How would the reception at Fenway Park be? “I think Pap would get a really good reception. Cinco, I don’t know what kind of reception he would get.”
That led to the obvious question from those not familiar with Papelbon’s alter ego …
“He came in 2007. Alex Cora brought him into existence, and he’s been a pain in my ass ever since,” Papelbon explained. “He just showed up, out of the blue. My skin started itching, it was crazy. … He kind of created the monster. It’s a long story, man.”
It’s a story that the recently retired Cora, when reached by phone, corroborated.
“It was during our fantasy league draft in ‘07. He was so infatuated with [NFL wide receiver] Ocho Cino. He was dying to get Ocho Cinco. That’s all he talked about, Ocho Cinco, Ocho Cinco, Ocho Cinco,” explained Cora, who played with Papelbon from 2006-08. “So I started calling him Cinco Ocho. That’s his alter ego, we all know that. The story goes something like that.
“He ran away with it. I read something where he said, ‘Cinco’s always ready.’ Now he’s only Cinco. What a clown. The way he is, when he gets ready for the game it’s something else. We’re joking about it, but he loves it. Cinco Ocho the guy who is pitching.”
Cora went on to sum it up this way: “Cinco Ohco is the closer of the Phillies, not Jonathan Papelbon. He’s such a goofy guy and such a good person, but as soon as the game starts ‘¦. Cinco Ocho lasts until the cold tub after the game. Once he cools down he becomes Jonathan Papelbon.”
|Cora close to deal with Mets||11.30.09 at 1:11 pm ET|
According to a source familiar with the negotiations, former Red Sox infielder Alex Cora is close to a one-year deal with a vesting option for second with the New York Mets. The deal, which would guarantee the 34-year-old the same $2 million he made in ’09 during at least the initial year of the contract, is expected to be finalized upon Cora passing a physical.
Cora played in 82 games with the Mets in ’09 before injuries cut short his season. He hit .251 for the season, playing 56 games at shortstop, 19 at second base and one at first base.
Cora spent most of the year trying to play with torn ligaments in both thumbs. His right thumb was the first to endure injury in mid-May, and his production steadily declined over the year. With Jose Reyes out, Cora became the Mets’ primary shortstop early in the year, hitting .333 with a .435 OBP and .886 OPS in 66 plate appearances prior to his right thumb injury. After returning from the D.L., he hit .232/.290/.277/.567 before undergoing season-ending surgery in mid-August. He ended 2009 with a .251/.320/.310/.630 line.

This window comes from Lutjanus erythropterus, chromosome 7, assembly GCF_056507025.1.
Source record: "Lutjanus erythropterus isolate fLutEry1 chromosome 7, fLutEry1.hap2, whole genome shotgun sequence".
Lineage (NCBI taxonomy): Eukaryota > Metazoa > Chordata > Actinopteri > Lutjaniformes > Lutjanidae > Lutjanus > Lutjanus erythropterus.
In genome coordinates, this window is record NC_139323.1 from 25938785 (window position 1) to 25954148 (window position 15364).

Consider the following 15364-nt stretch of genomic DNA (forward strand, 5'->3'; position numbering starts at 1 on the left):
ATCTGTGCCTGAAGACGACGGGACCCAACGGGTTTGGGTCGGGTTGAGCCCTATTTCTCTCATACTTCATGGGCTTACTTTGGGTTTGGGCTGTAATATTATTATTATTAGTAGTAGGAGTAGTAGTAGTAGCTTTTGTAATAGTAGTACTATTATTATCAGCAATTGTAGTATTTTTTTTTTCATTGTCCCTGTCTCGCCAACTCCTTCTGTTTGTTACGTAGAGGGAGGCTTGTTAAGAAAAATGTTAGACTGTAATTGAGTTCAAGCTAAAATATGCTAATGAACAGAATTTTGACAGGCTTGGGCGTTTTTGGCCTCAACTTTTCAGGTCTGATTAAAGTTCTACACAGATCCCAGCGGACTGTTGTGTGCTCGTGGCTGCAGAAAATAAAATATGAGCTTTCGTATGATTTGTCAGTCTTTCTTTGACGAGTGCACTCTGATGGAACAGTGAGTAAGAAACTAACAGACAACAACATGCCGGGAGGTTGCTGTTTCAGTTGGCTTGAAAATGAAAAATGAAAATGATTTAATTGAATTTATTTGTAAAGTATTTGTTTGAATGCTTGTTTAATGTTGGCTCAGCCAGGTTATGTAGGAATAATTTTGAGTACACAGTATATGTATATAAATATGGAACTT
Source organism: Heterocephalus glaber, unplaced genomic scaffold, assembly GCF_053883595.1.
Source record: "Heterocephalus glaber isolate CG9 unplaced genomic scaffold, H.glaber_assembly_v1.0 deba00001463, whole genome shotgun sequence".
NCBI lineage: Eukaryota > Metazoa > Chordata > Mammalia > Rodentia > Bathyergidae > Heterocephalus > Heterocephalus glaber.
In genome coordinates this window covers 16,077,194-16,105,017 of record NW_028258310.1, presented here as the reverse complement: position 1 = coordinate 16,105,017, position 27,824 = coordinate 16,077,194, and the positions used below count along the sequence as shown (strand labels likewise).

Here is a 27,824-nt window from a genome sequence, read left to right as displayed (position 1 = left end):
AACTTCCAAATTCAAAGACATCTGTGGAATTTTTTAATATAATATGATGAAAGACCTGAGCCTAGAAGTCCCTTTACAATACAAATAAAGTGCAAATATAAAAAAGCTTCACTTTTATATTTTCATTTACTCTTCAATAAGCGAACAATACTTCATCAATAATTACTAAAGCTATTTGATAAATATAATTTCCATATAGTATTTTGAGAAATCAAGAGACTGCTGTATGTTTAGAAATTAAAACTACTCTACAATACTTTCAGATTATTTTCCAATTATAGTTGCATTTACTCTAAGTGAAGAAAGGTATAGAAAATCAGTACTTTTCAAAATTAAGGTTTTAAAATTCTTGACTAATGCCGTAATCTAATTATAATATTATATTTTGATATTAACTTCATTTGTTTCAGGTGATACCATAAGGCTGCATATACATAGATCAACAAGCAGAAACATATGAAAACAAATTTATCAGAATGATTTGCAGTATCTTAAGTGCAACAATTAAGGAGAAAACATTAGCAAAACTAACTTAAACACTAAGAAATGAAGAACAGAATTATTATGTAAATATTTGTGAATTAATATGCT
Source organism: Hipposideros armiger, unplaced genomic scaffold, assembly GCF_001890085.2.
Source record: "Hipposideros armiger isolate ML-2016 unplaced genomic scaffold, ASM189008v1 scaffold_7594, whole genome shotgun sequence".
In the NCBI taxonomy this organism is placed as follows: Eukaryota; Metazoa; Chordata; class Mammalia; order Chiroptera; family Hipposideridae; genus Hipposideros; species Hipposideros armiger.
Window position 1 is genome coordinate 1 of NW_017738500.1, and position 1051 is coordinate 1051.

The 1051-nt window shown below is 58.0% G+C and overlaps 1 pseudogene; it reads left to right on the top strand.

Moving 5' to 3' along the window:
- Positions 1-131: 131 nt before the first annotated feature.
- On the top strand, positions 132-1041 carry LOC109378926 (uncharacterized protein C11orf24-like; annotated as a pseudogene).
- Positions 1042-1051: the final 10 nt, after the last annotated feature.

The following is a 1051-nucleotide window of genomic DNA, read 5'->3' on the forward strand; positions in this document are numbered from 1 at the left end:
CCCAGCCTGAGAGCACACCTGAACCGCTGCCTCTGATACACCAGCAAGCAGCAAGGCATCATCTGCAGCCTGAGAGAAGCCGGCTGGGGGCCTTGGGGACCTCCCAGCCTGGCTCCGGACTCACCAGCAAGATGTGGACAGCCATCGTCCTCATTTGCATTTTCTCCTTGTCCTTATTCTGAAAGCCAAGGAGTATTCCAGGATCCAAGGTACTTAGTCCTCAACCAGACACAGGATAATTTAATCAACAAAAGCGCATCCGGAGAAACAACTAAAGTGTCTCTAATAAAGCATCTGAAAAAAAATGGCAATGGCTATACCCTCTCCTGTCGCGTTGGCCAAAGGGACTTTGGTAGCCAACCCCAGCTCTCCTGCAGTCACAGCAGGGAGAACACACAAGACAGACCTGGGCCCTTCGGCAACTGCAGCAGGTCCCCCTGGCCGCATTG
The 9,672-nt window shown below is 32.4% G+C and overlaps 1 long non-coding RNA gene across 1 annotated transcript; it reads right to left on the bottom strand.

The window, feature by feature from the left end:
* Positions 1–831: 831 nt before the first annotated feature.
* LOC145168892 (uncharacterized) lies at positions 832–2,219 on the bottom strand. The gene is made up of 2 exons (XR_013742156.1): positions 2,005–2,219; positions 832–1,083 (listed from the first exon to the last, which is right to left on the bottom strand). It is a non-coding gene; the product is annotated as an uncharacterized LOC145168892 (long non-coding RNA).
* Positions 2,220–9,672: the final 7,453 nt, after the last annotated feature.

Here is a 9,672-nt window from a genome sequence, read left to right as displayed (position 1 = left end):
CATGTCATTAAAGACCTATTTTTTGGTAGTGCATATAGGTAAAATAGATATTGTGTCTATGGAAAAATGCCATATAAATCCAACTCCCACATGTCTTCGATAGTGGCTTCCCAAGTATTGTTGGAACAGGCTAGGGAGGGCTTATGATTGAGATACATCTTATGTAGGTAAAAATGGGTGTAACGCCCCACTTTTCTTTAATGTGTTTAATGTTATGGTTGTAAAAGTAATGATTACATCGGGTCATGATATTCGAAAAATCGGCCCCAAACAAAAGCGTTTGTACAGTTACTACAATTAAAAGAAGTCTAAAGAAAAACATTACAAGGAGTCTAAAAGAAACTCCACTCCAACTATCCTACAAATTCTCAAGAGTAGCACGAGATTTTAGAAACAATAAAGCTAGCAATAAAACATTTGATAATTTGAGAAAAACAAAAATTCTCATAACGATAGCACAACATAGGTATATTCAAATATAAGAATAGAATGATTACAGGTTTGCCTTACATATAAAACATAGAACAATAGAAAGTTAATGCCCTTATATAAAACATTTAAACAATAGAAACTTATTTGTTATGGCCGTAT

Cora played in parts of four seasons with the Red Sox before becoming a free agent following the 2008 season. Though the Red Sox are still in the market for a shortstop, they did not express interest in bringing Cora back to Boston.
|What Alex Cora Means for the Julio Lugo Market||06.10.09 at 12:58 pm ET|
Alex Cora spent the 2007 and 2008 seasons as the back-up to Julio Lugo. But right now, the former Red Sox utilityman has helped to ensure that the Mets don’t need to contemplate a desperate move, which is how the Mets and virtually everyone else in Major League Baseball would view the acquisition of Lugo.
Jose Reyes has a torn hamstring tendon, and so, as Newsday reports, the dynamic Mets shortstop is likely sidelined for about a month. Cora, who was acquired by the Mets (on a one-year, $2 million deal) this offseason in part because the Mets imagined that he would be a perfect complement and mentor to Reyes (and outfield prospect Fernando Martinez), has been pressed into starting duty for the Mets. And he’s responded.
Cora, who has started four of the last five games for the Mets since returning from the disabled list on June 4, is hitting .304 with a .402 OBP. He has played his usual excellent defense, and has also earned enormous respect from his Mets teammates for playing through a painful thumb injury, as detailed in the New York Times yesterday.
As such, though one major-league source suggested that the Mets consider themselves in “dire straits” with regards to their shortstop situation, New York’s National League club is “not quite (so) desperate” as to have interest in Lugo. Multiple sources indicate that Lugo is available on the trade market, though the likelihood of a trade involving the shortstop, who still has roughly $15 million left on a contract that runs through 2010, seems very, very slim.
|Rios foiled again||05.21.09 at 8:02 pm ET|
Nobody has chronicled Jason Bay’s opposite field power better than our own Alex Speier, but unfortunate Alex isn’t here at Fenway Park tonight to chronicle Bay’s latest blast the other way. You’ll have to settle for me. This time the HR didn’t come close to the 413-foot, May 7 monstrosity over the Red Sox‘ bullpen, instead bouncing off the top of the wall just in front of the Sox’ relievers. Truth be told, Blue Jays’ right fielder Alex Rios should have caught.